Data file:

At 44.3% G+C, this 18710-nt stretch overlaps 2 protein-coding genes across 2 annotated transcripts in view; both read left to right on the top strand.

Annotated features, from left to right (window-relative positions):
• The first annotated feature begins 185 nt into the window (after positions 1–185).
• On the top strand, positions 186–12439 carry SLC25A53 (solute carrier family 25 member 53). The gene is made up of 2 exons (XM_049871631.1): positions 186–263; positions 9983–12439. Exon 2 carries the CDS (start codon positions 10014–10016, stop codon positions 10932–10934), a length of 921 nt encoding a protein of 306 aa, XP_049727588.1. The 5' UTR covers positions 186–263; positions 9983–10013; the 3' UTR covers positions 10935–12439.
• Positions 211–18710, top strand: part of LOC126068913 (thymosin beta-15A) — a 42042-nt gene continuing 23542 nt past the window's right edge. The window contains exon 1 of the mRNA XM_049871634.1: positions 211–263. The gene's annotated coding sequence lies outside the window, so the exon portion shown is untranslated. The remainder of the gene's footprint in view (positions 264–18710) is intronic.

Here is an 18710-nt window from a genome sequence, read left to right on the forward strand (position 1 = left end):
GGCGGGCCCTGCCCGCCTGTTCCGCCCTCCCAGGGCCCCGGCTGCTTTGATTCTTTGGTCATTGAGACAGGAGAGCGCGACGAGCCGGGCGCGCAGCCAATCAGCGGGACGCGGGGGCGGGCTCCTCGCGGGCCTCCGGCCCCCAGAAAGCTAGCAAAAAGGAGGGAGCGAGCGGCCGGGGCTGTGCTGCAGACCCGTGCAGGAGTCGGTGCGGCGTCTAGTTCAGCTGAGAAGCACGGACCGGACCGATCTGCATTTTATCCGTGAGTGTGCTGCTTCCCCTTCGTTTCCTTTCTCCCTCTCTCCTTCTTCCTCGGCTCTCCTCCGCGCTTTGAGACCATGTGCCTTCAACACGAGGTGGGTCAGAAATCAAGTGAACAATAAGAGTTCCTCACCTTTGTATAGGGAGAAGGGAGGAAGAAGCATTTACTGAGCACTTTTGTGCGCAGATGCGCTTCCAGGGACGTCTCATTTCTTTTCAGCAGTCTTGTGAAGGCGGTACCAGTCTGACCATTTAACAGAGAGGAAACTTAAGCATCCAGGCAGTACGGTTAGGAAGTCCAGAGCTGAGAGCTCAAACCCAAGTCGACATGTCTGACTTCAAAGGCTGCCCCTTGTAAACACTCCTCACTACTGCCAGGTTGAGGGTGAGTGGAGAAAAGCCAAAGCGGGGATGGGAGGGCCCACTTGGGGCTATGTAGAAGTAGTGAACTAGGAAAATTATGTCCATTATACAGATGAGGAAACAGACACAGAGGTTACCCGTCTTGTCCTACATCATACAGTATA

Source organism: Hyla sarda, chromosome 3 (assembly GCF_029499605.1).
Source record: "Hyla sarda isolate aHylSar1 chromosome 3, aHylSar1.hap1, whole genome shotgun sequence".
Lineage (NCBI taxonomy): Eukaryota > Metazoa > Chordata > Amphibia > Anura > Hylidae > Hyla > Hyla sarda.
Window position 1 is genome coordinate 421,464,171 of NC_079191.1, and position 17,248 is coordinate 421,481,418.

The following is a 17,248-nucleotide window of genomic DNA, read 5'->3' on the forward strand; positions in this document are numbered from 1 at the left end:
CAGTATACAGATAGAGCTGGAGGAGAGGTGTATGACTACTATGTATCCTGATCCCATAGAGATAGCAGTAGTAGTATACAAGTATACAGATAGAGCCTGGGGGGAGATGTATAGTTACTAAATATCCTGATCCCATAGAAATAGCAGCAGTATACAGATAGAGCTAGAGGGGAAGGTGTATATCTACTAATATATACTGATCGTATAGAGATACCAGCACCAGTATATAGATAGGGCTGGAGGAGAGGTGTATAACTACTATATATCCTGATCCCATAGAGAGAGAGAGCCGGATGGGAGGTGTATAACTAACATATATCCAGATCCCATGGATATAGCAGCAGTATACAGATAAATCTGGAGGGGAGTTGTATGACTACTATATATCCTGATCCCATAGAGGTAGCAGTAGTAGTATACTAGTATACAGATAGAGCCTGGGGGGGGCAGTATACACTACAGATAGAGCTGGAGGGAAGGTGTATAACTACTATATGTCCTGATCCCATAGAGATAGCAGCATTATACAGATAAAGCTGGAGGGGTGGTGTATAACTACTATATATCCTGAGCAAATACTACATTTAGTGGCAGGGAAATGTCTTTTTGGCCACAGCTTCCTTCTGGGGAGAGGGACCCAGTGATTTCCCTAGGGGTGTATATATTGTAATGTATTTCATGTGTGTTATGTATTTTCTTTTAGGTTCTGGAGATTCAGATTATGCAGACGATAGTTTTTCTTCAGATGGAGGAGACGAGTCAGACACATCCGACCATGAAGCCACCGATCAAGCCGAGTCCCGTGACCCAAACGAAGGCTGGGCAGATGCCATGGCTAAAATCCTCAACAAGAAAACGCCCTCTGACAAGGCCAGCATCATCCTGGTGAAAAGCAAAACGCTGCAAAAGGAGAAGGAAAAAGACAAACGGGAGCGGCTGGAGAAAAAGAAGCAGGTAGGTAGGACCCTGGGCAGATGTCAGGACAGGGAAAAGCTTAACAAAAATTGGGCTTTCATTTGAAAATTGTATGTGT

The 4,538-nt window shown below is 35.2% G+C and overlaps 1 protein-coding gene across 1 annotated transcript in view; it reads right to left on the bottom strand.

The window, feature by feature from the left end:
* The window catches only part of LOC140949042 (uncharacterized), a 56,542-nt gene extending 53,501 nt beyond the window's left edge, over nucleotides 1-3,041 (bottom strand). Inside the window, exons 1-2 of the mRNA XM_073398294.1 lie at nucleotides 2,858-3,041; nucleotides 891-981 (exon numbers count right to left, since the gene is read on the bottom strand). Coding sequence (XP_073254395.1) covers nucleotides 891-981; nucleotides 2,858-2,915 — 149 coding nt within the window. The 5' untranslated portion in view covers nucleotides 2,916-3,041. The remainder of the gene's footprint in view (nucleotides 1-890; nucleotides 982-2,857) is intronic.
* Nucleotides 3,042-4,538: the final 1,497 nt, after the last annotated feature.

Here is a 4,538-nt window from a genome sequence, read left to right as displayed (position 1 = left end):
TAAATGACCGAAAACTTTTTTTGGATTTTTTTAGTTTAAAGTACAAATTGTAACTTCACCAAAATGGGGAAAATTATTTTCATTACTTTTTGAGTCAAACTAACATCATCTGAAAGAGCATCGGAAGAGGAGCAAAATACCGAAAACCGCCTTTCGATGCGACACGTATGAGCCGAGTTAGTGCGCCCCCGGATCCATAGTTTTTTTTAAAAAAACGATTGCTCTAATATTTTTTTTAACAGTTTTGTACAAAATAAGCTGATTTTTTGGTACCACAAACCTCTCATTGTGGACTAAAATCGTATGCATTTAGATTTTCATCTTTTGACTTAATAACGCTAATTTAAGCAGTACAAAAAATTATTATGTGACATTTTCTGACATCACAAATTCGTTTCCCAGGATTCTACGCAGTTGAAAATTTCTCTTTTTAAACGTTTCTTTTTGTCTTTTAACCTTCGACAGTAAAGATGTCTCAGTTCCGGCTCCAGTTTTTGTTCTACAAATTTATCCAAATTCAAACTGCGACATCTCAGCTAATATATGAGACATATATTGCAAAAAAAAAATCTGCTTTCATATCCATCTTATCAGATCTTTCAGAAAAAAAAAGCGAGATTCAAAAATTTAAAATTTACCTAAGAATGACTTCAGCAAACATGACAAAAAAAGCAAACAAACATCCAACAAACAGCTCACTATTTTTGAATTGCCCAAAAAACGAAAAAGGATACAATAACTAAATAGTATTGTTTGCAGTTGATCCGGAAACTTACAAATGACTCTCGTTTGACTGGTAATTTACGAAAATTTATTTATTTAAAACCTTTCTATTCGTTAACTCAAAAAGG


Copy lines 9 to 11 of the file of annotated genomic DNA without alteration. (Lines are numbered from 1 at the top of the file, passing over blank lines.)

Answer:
Source record: "Hyla sarda isolate aHylSar1 chromosome 3, aHylSar1.hap1, whole genome shotgun sequence".
Lineage (NCBI taxonomy): Eukaryota > Metazoa > Chordata > Amphibia > Anura > Hylidae > Hyla > Hyla sarda.
Window position 1 is genome coordinate 421,464,171 of NC_079191.1, and position 17,248 is coordinate 421,481,418.